Low-income women are evicted at much higher rates than men. The reasons are varied, including lower wages and children, but one rarely discussed reason is the gender dynamics between largely male landlords and female tenants. This brief, based on an in-depth look at evictions in Milwaukee, Wisconsin, finds that women’s non-confrontational approach with landlords and their tendency to dodge the issue are two reasons why women from black neighborhoods in Milwaukee represented only 9.6 percent of the population, but 30 percent of the evictions.
Grantee: Harvard University
Principal investigator: Matthew Desmond
How Neighborhoods Affect Health, Well-being, and Young People’s Futures
Among the many potential factors reviewed in this brief, the evidence most consistently points to neighborhood social cohesion, informal social control, spatial mismatch, and exposure to environmental hazards, including violence, as important factors in how neighborhood affects personal outcomes.
Grantee: Wayne State University
Principal investigator: George C. Galster
Moving to More Affluent Neighborhoods Improves Health and Happiness Over the Long Term among the Poor
Ten to fifteen years after low-income, inner-city families were given vouchers to move to lower-poverty neighborhoods as part of the Moving to Opportunity program, the results show that while health and happiness improved after the move, employment and children’s schooling outcomes did not. The results explored in this brief suggest that housing mobility policies alone are not a panacea for the complicated problems low-income families face.
Grantee: Northwestern University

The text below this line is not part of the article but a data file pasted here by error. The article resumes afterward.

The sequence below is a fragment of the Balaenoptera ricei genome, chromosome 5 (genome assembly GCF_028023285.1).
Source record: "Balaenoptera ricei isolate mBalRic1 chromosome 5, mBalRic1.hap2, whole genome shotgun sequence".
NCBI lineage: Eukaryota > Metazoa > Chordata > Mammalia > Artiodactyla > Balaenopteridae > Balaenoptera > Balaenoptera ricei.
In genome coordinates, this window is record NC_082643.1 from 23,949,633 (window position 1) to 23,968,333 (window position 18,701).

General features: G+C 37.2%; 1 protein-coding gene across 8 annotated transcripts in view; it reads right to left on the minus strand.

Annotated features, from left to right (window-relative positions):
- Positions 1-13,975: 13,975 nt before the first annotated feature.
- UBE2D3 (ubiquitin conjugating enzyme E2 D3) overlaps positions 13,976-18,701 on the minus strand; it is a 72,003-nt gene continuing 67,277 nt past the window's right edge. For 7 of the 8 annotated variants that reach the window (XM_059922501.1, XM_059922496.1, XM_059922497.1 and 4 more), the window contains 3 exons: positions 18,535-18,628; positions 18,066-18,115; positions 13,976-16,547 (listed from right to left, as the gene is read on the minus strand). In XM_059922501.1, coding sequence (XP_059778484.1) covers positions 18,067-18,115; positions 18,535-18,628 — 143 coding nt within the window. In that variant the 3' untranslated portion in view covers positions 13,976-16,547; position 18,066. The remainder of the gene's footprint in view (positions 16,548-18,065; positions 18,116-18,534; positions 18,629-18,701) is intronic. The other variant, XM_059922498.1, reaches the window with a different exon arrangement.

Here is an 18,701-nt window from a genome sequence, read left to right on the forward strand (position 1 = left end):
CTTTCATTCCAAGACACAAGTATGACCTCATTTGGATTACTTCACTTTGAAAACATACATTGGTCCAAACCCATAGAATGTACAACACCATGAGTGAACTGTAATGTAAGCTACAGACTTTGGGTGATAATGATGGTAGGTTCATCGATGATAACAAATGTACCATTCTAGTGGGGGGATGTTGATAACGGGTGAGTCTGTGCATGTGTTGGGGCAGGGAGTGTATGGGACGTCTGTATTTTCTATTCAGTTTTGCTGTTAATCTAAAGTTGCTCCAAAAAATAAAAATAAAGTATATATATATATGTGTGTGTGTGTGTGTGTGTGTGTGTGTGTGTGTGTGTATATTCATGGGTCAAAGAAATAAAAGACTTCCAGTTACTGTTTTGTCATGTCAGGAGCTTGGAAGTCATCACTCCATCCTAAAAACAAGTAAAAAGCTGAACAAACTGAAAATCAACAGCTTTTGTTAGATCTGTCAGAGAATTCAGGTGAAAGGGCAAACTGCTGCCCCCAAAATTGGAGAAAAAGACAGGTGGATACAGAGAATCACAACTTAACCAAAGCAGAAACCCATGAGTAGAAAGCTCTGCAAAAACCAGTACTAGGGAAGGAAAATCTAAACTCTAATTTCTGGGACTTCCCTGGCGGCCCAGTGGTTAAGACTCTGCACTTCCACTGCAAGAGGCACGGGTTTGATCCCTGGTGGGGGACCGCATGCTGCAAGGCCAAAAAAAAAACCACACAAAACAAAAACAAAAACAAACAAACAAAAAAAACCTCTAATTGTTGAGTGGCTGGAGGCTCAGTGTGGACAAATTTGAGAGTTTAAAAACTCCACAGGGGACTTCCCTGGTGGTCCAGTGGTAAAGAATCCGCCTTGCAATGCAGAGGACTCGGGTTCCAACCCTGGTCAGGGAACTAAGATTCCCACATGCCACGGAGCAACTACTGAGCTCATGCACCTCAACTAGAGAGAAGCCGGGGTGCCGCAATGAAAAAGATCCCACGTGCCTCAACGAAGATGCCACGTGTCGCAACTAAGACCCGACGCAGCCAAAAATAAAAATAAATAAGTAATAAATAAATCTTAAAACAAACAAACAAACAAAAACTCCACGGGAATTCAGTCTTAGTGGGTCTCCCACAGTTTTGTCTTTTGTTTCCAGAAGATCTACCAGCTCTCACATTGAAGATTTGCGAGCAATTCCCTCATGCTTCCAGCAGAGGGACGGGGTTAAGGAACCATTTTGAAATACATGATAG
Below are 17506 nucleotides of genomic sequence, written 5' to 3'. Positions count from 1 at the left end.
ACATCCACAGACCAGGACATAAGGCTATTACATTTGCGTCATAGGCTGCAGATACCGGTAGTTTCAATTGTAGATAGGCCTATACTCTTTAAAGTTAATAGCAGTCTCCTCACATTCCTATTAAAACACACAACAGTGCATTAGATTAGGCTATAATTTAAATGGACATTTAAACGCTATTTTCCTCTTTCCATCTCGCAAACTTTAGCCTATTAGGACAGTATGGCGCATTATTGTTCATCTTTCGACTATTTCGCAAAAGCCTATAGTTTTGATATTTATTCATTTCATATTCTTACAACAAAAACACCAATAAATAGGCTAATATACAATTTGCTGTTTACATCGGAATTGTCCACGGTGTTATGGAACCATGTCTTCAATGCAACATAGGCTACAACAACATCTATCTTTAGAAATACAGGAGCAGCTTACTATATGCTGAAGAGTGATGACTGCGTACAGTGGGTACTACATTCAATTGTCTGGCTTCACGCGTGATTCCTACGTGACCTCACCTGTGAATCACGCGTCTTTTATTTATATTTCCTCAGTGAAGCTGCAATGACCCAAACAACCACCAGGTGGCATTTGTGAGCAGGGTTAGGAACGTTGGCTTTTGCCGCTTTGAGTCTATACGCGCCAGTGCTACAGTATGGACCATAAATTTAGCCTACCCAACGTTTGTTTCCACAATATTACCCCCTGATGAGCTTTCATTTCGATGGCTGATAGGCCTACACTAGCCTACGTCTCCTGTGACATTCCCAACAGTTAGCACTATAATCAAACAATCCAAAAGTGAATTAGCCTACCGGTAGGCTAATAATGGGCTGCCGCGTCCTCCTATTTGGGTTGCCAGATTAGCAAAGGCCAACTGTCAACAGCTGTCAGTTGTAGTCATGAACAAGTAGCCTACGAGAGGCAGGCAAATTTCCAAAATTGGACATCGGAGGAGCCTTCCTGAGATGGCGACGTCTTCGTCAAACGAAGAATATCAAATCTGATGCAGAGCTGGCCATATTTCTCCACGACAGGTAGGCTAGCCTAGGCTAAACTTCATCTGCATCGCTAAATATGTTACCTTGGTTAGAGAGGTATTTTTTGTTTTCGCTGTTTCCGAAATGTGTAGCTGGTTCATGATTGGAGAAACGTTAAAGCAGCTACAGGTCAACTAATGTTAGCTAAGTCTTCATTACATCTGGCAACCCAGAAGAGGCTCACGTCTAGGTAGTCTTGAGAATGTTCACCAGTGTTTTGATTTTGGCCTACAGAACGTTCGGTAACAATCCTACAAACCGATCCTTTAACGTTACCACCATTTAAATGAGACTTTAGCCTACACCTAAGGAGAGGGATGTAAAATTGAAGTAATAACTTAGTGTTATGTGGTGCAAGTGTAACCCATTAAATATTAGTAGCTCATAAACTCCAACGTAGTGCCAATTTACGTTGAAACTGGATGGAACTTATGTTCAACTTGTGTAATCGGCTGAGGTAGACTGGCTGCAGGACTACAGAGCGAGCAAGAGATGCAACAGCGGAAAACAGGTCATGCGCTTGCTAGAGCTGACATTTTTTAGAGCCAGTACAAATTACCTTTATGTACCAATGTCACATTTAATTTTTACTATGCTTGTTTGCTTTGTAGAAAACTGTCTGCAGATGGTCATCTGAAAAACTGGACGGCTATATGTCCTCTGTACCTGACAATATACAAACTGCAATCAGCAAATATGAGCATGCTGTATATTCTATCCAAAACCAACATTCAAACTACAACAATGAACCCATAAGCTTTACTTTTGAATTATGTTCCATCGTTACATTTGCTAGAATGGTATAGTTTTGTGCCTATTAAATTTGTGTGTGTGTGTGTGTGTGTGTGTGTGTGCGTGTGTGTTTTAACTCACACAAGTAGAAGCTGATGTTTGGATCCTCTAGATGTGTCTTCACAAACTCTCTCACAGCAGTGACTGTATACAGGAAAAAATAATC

Principal investigators: Jens Ludwig, Greg Duncan, Lisa Gennetian, Lawrence Katz, Ronald Kessler, and Lisa Sanbonmatsu
Inclusionary Zoning Can Bring Poor Families Closer to Good Schools
This brief examines how inclusionary zoning—which provides incentives for housing developers to build affordable homes in high-cost neighborhoods—can be an effective tool in helping low-income families move closer to better schools and into higher-income neighborhoods. Several features, however, could improve their reach.
Principal investigators: Heather L. Schwartz, Liisa Ecola, Kristin J. Leuschner, and Aaron Kofner
Does Living Along a Busy Highway Increase Premature Births?
Reducing traffic congestion with open-road tolling limits pollution and contributes to better infant health—and saves $440 million in health care costs, according to this brief. Among families living within 2 kilometers of expressway tollbooths, premature births fell by between 6.7 percent and 9.2 percent after the installation of E-Z Pass tolling systems. The incidence of low birth weight fell by between 8.5 percent and 11.3 percent.
Grantee: Columbia University
Principal investigators: Janet Currie and Reed Walker
Poor Housing Is Tied to Children’s Emotional and Behavioral Problems
The brief examines how housing quality and housing stability matter to children’s well-being. Living in unsafe or unsanitary homes is related to greater emotional and behavioral problems among children and adolescents, and poor housing quality is also related to poorer school performance for older children. Moving frequently is also detrimental to children’s well-being. In contrast, unaffordability had little discernible link to children’s well-being. Much of the effect of poor quality and unstable housing on children was a function of parenting. The strain of living in poor-quality homes or of having to move frequently took its toll on parents, leading to symptoms of depression and anxiety.
Grantee: Boston College
Principal investigators: Rebekah Levine Coley, Tama Leventhal, Alicia Doyle Lynch, and Melissa Kull